Monday, October 29, 2012

Gotta be slow to be fast

...in the right measure (with apologies to Nick Lowe).

I am tapering for the Pensacola Marathon on November 11, and as always, I am stressing about whether I will be able to meet, or even come close to, any of my goals, which, of course, are all based on time. I want to, at least, run faster than last year's Rocket City Marathon (4:20), and I would be over the moon if I could beat my 2005 Richmond Marathon time (4:10).

But my training of late has been heart rate based, which always makes me not only feel slow, but also convinces me that I have forgotten how to be "fast" ("fast" being a relative term).

Heart rate training begins with a test. It's no wonder I hate it from the beginning. I hate tests. I have taken these "tests" a few times over the years. This time, it was a "step" test. On paper, it doesn't look so bad. 

  • Step 1: go to a track, warmup really, really, really slowly. 
  • Step 2: run 800 #1 at a heart rate that is barely perceptible. At the end, record the time it took to run the 800 and the RPE. This first 800 required me to walk, stop, take a nap, and took a few hours to complete. 
  • Step 3: run 800 #s 2 through 8 at progressively higher heart rates, trying to achieve max heart rate on the final one (estimated max based on history...races, etc.). 800 #2 was a wee bit faster and more active than #1. Numbers 3, 4, and even 5 were not too bad. I started to feel as if I was running and as if it was something natural to do. Then came the final 3. Apparently, I peaked on #6. After that, my heart rate barely budged, yet I felt like I was running so hard I might fall down. By #8, my average heart rate was actually lower than #7, but I finished slightly faster and was wheezing so hard it took me a long time to get my breath back enough to write down the results. 
  • Step 4: Transcribe results to table and send off to coach.
  • Step 5: "Voila," new heart rate training zones.
For some strange reason, I was feeling confident that my updated zones would make running "easier" because, well, I had "grown" into my heart rate. Yeah. That's the scientific approach. It appears, however, that my version of "science" doesn't fit with the real, hard data. New heart rate zones look something like this:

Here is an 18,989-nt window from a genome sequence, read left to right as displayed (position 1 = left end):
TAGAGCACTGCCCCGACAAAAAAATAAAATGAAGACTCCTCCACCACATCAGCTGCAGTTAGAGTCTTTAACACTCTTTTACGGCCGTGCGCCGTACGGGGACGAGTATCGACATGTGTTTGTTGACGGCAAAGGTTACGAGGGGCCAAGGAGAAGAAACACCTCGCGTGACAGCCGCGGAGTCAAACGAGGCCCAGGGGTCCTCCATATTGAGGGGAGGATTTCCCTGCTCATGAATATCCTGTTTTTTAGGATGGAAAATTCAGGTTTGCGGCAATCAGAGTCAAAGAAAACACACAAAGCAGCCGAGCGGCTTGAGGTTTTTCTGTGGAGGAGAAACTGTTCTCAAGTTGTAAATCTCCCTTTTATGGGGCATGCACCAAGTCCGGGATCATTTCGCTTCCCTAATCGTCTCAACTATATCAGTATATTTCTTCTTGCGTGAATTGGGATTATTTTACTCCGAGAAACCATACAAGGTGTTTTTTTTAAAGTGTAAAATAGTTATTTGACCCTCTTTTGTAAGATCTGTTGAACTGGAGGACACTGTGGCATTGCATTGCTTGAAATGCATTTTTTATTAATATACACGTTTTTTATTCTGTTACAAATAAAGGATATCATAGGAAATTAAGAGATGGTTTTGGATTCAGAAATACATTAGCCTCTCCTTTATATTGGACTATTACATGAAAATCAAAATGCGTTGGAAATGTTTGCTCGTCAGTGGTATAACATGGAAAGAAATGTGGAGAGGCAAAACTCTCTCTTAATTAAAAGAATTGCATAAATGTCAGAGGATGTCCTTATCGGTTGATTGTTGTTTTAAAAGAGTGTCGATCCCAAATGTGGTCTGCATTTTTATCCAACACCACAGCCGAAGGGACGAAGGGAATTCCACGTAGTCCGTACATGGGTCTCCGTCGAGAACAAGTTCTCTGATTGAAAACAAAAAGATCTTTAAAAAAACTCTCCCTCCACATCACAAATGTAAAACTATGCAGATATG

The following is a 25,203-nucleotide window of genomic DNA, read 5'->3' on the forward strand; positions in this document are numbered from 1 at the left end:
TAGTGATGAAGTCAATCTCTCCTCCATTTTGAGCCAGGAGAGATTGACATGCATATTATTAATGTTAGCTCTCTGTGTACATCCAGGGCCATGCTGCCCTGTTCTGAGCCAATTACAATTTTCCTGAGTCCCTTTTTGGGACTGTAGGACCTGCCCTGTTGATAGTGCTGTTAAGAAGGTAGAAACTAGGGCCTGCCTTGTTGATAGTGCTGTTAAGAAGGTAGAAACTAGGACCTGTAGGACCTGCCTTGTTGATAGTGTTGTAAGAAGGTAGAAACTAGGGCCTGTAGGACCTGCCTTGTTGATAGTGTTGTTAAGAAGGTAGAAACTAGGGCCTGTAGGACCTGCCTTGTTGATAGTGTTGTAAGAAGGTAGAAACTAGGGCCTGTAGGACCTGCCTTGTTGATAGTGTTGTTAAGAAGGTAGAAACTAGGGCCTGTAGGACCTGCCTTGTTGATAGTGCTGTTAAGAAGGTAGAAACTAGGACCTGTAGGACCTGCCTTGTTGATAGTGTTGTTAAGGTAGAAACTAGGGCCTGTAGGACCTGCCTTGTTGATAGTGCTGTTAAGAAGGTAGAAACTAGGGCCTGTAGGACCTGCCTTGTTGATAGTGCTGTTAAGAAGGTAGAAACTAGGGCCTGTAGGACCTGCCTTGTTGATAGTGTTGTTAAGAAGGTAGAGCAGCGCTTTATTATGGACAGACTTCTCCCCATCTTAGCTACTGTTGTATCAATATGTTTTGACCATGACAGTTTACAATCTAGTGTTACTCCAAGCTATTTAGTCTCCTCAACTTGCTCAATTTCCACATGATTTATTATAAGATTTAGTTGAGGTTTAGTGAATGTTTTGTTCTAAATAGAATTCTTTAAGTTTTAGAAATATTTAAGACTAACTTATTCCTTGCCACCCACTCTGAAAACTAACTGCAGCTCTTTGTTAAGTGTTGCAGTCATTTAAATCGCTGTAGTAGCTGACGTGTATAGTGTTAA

• Zone Recovery (ZR) - Get out of bed. Make a cup of coffee.
  • Zone 1 - Walk the dog.
  • Zone 2 - Run a little bit, but make sure to take walking breaks to get the rapidly rising heart rate back down where it's supposed to be.
  • Zone 3 - Run all day.
  • Zone 4 - Race.
  • Zone 5 - Blow up.


Debi has been patiently listening to me whine and complain about heart rate training ever since I first started using heart rate 5 years ago (per her direction, but, heck, that's why I hired a coach--to direct me). I recently came across a March 2007 log entry that read, "Okay. Really. The HRM just sucks." 

But, here's the thing. It works. I know it works. If nothing else, the results of the other athletes Debi coaches are proof that it works (because I am fairly certain she is using the same training approach with them as she is with me). Most of them have experienced significant improvements in their training and racing. Even if you compare my 2007 heart race/pace with my current heart rate/pace, it is obvious that I am running quite a bit faster at lower heart rates now than I was then. In fact, I have this sneaking suspicion that all of the 11 minute/mile and 12 minute/mile pace groups I led for the Fleet Feet marathon training program a couple of years ago have had a major impact on my more recent PR race times. And I have to confess, I told many of those participants (as well as other running/tri friends) that it's okay, and it's even very good, to run slow most of the time.

On the other hand, it's so darn frustrating. I allow myself to get sucked into staring endlessly at the readout on my Garmin, freaking out when I see the number go 1 beat above the prescribed zone or lamenting my overall sluggish pace. None of my friends is really interested in working out with me because most of my workouts are "too slow." Sometimes, it's as if the data is whispering to me, "you're doing it all wrong."

For now, I am sticking it out. The new heart rate zones are recent. We set them up only a few weeks ago. So, I have had to work on the adjustment while trying to simultaneously recover from a half ironman in September and train for a marathon in November. The only goal that matters at this point is getting through the training and to the finish line in one piece, uninjured, and relatively happy. 

That doesn't stop me from grumbling, though.

"Baby, you've gotta be slow to be fast."

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